|08-31-2014 06:49 PM|
|GSD Owner in Training :-)||
|08-31-2014 06:46 PM|
|GSD Owner in Training :-)||Thanks for all the awesome info. We are going to take him in for weighing the next few weeks. So we will make sure he has really good experiences. We are also going to purchase a muzzle so we can get him accustom to one. Does anyone have any suggestions on good muzzles for GSD's?|
|08-31-2014 11:44 AM|
The vet held Delgado with one arm around his waist and the other holding his front leg out for the tech. She shaved a small portion and one stick later she had enough blood. Delgado and the vet had a mutual love/make out session the entire time. It was hilarious to watch and I loved the low key energy of both, there was no fuss or muss and everyone walked away with smiles.
I'd make the effort to take him back a few times without doing anything but feed treats and have the staff greet him. The muzzle as well I would work hard to have him associate with good things. It may end up being a fluke and he doesn't have any other issues but it never hurts to be proactive
|08-31-2014 12:23 AM|
Lol, David, that is the words that always curse us! If anyone says that the vein is large or something like that, it's guaranteed you will miss it.
As Anubis said, it really all is in your holder. Even a person with amazing skills can be spoiled by someone who does not know how to restrain properly, and is working with the dog to make it as quick and stress-free as possible.
I am a good hit with veins most of the time, however, just as these people are, I am human. I can make mistakes. We usually have a two hit rule too, and personally if I can't get it within a stick or two, I will pass to another and offer to hold because I know that I can hold well for others.
That said, if it's a larger dog without the worry of a clotting factor problem, my favorite vein is the jugular. It's quick, I frankly still use the standard needle and syringe combo, and generally speaking if I am certain on where it is, I can usually hit it. Our rule is that front legs are for catheters, and I tend to leave back legs for smaller blood draws (just a blood glucose or PCV) or injections. -shrugs- I am normally able to get it on the first stick, but some days dogs can be extremely challenging without having to do more than be a dog.
At this point, I would basically chalk it up to a bad vein day. If you have to go in for something like that again, be certain to mention that it was hard last time so you likely should be prepared. I'm not generally a fan of the lay the dog flat out and draw from a back leg method. I've done it with them standing, or sitting with legs facing me. You have to read the dog and see how things look. I always look twice and try to poke once. But again, I am not these people and it could have just been a bad day/issues with the way the leg was held off/positioned.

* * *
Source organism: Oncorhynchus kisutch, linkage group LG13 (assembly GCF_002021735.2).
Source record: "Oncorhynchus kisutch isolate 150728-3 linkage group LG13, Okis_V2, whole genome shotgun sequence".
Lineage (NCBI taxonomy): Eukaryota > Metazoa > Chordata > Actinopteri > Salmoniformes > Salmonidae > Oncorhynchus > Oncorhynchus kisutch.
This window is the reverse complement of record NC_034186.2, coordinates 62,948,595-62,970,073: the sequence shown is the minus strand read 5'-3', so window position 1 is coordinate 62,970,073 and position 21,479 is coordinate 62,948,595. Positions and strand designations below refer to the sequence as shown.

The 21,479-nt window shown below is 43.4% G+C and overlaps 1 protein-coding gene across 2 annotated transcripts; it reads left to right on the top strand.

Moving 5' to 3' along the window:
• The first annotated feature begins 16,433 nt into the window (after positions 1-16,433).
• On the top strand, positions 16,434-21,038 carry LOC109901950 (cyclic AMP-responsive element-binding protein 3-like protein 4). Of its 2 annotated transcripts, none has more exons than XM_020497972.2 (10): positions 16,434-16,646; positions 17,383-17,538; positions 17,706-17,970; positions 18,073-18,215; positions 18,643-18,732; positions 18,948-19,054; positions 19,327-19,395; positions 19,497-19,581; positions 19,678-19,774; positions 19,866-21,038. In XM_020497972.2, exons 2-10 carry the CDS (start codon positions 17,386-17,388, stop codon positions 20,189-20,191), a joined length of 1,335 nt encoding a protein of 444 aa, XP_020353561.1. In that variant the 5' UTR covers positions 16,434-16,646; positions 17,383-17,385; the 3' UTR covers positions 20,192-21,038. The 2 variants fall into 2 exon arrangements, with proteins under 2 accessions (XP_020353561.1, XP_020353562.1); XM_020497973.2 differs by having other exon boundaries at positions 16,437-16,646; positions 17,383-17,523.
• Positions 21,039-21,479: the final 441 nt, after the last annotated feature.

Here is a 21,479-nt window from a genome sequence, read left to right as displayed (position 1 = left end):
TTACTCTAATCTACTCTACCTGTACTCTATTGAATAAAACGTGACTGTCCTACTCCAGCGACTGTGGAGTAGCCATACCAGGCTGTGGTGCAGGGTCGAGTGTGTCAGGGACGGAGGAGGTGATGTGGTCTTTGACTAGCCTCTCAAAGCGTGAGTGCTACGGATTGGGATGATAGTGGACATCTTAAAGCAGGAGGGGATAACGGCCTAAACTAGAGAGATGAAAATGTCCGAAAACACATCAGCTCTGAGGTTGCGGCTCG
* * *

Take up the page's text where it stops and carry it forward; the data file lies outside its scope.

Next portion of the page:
|08-30-2014 10:00 PM|
Sounds like proper restraint still wasn't utilized. If i NEEDED blood, I would put the dog on it's side, HOLD it down firmly, and hold off the back leg for my counterpart to hit. Most owners don't approve of fluffy being restrained in that manner which is why I like to take dogs to the back to draw blood. Usually, proper restraint and help in the first place make this a problem that doesn't happen often.
Also keep in mind I work emergency medicine. I unfortunately don't have time to work through fear and stress. My patients are sick and we need the blood NOW
|08-30-2014 09:58 PM|
Sometimes dogs have crap veins. And sometimes you have a hard time hitting it. Zekes veins collapse when he is poked and gets stressed. He is VERY hard to hit. We've had to shave his legs just to get blood. Yes sometimes you have that dog that every one tries every leg and you still have a super hard time hitting a vein. It happens.
I think several things were not in their favor today. 1 sounds like they tried alone. I can hit most veins alone. But if it's a difficult vein sometimes it's hard without someone else, properly trained, to properly hold of and restrained. After the second try they should of just gone and gotten then vet then to help hold off. At that point unfortunately the dog is not behaving. Now you have a moving target. Veins are probably collapsing. Jugs are usually no easier in this case and you have to use are larger needle
|08-30-2014 09:54 PM|
|Anubis_Star||Boy, I wish I could be as perfect as all of you, and ALWAYS hit it on the first stick! Please, show me your miraculous ways|
|08-30-2014 09:50 PM|
I'm lucky. Fama is easy to stick. The veins on the front of her front legs are about the size of a #2 pencil.
|08-30-2014 09:49 PM|
I hate it when it takes them more than one stick for my dogs. I try to keep mum and not say anything, and my dogs tend to be ok with it, but it irritates me.
I wouldn't necessarily switch vets, but I might not want to be too frustrated with your pup either. I would probably go a couple of times, just to weigh the boy and get treats from the vet techs, in the next couple of weeks, so that every time he goes to the vet he doesn't get stuck.
Try not to relive this issue, and do everything matter-of-factly at the vet. He will probably get over this quicker if you do. But yeah, they shouldn't have to try four legs to get blood out of a dog.
|08-30-2014 09:06 PM|
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